Category: Clinical Perspective
November 25 2015
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Clinical decision support (CDS) is software that takes a national vetted set of criteria and utilizes them to transparently and reliably give clinicians guidance to order the right treatment for the patient In the case of advanced imaging, it’s the American College of Radiology’s (ACR) appropriateness criteria (AC). CDS provides this guidance to help clinicians eliminate inefficiencies, such as having a patient show up only to realize the wrong study was ordered.

In my other career, I am my sons’ Little League coach. Now that they are 10 years old, the coaches have introduced plays – what to do in this situation, what to do in that situation. In a sense, we’ve given them a set of algorithms. Whether at the Little League level or in the big leagues, the basic plays are the same. Imagine, for a moment, that instead of teaching them these plays, I just sent them out on the field with no guidance and said “play ball.” That’s exactly what we are doing today with clinicians. How can we expect clinicians to know every nuance of the ACR criteria? How can a clinician be expected to know the subtle differences between ordering a magnetic resonance image (MRI) of the neck vs a CAT scan of the neck? The answer is we can’t expect that; it’s not their job. That’s my job as the radiologist. And, that is exactly what the ACR has done with their AC. There are subcommittees for each subspecialty that have convened and agreed on what are appropriate exams for given indications.

In order to improve the quality of medical imaging services, Einstein Healthcare Network (EHN) began the process of implementing CDS for advanced imaging services in June. The solution is integrated into our Cerner workflow and provides evidence-based, peer-authored content that is compliant with future legislation requiring the use of decision support. The Protecting Access to Medicare Act of 2014 requires that physicians who order advanced diagnostic imaging exams must consult government-approved CDS software.

There are a few interesting additional benefits of decision support. The decision-making process can be documented in the EHR. That means when the evidence recommends against performing a test, it can be noted and used to provide a shield against the need to practice defensive medicine. Secondly, we can eliminate the need to have imaging studies preapproved by a Radiology Benefits Manager. This can save everyone time, effort and money. And, it creates a more collaborative relationship between providers and payers.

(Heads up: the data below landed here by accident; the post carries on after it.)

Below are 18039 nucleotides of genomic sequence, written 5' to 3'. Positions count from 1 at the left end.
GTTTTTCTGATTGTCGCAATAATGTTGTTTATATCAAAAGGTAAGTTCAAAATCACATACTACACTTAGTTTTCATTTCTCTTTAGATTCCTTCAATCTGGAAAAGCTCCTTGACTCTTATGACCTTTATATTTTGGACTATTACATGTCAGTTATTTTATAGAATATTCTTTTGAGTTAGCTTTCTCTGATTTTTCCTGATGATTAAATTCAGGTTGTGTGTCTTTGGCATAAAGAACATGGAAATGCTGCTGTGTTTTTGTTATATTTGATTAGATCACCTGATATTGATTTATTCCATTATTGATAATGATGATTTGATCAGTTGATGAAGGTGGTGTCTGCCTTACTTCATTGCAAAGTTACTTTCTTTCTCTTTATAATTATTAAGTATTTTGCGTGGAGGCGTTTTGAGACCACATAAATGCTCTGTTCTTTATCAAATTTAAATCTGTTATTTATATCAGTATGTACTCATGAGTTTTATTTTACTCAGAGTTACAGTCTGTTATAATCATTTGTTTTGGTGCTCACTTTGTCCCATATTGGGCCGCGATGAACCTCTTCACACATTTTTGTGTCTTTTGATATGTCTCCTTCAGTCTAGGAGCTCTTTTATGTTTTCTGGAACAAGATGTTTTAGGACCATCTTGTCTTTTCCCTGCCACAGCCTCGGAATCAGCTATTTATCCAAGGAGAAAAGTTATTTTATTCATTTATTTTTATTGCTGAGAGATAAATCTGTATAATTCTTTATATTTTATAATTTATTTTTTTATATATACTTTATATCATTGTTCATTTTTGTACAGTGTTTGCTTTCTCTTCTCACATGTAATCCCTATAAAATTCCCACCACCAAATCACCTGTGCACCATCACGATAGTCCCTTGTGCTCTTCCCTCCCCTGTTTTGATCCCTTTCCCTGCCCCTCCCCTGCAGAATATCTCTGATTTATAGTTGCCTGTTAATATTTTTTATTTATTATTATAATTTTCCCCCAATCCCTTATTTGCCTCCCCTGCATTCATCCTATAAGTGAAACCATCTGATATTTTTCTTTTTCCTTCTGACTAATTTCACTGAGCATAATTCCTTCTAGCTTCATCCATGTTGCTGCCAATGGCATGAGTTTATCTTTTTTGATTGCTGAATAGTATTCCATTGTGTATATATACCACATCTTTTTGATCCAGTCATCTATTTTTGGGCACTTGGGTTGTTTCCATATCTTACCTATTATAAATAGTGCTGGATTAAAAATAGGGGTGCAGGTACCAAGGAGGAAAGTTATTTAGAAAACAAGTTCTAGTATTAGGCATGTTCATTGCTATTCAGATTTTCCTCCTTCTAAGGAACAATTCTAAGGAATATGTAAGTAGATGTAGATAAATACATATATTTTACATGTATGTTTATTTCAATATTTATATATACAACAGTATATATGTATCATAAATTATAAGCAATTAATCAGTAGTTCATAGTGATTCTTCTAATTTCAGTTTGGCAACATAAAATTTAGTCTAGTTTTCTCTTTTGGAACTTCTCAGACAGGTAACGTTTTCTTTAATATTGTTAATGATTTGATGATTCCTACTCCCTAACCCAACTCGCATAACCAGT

The best known case study about the use of decision support for ordering diagnostic images is from Minnesota. Back in 2006, the Institute of Clinical Systems Improvement (ICSI) projected that, by 2012, the Minnesota imaging utilization rate would rise from just over 40 studies per 1000 members to almost 56 studies per 1000 members. Instead, by implementing CDS, this growth in the rate was largely slowed. This has translated into a savings of over $200 million to payers and patients since the beginning of the intervention.

As we continue to move further away from a fee-for-service model to a value-based model, it is more important now than ever to minimize the inappropriate use of advanced imaging studies. We want our department, radiology, to take the lead in that respect. Over the years, we have had decreasing interaction with our colleagues, mostly due to technology. Clinicians can see their scans pretty much anywhere, and they don’t come down to the department as much as they did 20 years ago. Clinicians, as a result, are ordering studies with less guidance than they previously did. CDS brings back the guidance that had been lost. Also, importantly, it provides the potential for increased interaction with the radiologist by providing a mechanism for consultation in problematic cases.

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